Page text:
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Overground Railroad: The Green Book & the Roots of Black Travel in America

February 1 @ 2:00 pm - 3:30 pm

| $5 – $15

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Published from 1936 to 1967, the Green Book was hailed as the “bible of black travel.” At that time, it was very dangerous and difficult for African Americans to travel because they couldn’t eat, sleep, or buy gas at most white-owned businesses. Many older African Americans remember well the years of the Green Book, either from direct experience or family knowledge.

The Green Book listed hotels, restaurants, gas stations, and other establishments that were safe for black travelers. It was a resourceful and innovative solution to a horrific problem, and it took great courage to be listed within its pages.

On Saturday afternoon, February 1st, in honor of Black History Month, Institute on Aging welcomes award-winning author Candacy Taylor, as she presents a talk based on her new book, Overground Railroad: The Green Book and the Roots of Black Travel in America—-celebrating the stories of those who were bold enough to put their names in the Green Book and take a stand against segregation.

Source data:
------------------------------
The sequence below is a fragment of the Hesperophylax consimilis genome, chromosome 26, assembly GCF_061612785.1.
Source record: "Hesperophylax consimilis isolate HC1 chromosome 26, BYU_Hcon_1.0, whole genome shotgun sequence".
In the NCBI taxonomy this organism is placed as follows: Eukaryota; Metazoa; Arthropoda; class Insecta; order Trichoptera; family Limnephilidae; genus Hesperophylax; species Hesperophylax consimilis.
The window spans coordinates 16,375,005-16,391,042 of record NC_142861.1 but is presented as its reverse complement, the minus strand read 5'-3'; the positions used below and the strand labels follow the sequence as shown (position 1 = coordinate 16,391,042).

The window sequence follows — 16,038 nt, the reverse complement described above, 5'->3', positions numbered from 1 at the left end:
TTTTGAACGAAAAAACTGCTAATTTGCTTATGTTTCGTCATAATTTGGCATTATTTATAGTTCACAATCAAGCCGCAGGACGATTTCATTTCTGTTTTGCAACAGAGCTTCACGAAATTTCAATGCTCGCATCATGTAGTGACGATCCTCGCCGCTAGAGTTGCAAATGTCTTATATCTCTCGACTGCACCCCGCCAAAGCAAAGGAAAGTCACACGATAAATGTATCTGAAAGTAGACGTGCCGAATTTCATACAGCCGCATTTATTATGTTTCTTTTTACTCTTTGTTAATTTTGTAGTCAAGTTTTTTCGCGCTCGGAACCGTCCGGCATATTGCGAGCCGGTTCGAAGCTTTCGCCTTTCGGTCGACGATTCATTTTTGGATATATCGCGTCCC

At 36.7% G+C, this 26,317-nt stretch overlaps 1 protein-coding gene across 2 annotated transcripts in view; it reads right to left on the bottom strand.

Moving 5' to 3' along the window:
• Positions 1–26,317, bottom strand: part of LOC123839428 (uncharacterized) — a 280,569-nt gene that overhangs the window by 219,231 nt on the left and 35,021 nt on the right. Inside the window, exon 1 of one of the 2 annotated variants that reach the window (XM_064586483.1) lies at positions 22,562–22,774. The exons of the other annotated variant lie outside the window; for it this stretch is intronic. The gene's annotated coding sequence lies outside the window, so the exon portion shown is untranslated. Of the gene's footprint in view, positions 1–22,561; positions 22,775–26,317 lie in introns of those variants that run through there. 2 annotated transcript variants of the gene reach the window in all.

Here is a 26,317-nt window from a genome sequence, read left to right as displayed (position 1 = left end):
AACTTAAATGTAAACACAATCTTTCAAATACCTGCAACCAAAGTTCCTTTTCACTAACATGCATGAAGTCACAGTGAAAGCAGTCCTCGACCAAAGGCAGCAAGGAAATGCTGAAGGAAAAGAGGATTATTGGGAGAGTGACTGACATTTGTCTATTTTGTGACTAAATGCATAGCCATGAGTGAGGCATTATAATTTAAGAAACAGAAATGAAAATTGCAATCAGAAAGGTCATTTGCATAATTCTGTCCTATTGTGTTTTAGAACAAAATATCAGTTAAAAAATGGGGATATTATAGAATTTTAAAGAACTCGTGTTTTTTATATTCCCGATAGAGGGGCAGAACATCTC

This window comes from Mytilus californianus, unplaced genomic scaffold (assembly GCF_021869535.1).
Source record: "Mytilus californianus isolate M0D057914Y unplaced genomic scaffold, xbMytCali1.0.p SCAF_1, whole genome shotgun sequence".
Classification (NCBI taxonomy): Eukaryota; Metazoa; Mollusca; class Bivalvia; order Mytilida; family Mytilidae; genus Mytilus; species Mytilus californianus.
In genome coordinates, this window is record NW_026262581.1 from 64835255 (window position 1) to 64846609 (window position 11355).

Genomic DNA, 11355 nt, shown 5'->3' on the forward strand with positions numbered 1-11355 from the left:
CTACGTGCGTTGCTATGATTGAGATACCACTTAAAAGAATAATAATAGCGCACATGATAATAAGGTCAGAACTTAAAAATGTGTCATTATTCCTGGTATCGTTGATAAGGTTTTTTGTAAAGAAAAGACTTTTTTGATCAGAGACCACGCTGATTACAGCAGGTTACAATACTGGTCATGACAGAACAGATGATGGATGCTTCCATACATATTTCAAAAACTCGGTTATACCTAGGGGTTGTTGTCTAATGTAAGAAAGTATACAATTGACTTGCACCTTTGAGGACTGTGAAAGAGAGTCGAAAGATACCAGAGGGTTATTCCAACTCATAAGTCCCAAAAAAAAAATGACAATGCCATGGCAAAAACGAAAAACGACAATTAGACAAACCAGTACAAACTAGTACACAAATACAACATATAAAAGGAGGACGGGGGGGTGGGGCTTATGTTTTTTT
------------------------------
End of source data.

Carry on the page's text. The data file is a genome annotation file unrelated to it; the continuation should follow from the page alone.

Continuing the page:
Within her book and associated talk, Taylor covers Victor Green’s founding of the guide and discusses how its content and history represents America itself, how the sites and businesses it featured have changed over the years, and how the untold story of black travel reflects African Americans’ struggle and triumph against incredible odds. She offers a rich opportunity to reexamine America’s history of segregation, how we arrived at our present historical moment, and how far we still have to go when it comes to race relations in America.


February 1, 2020
2:00 pm - 3:30 pm
$5 – $15
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Institute on Aging San Francisco
3575 Geary Boulevard , San Francisco, CA 94118 United States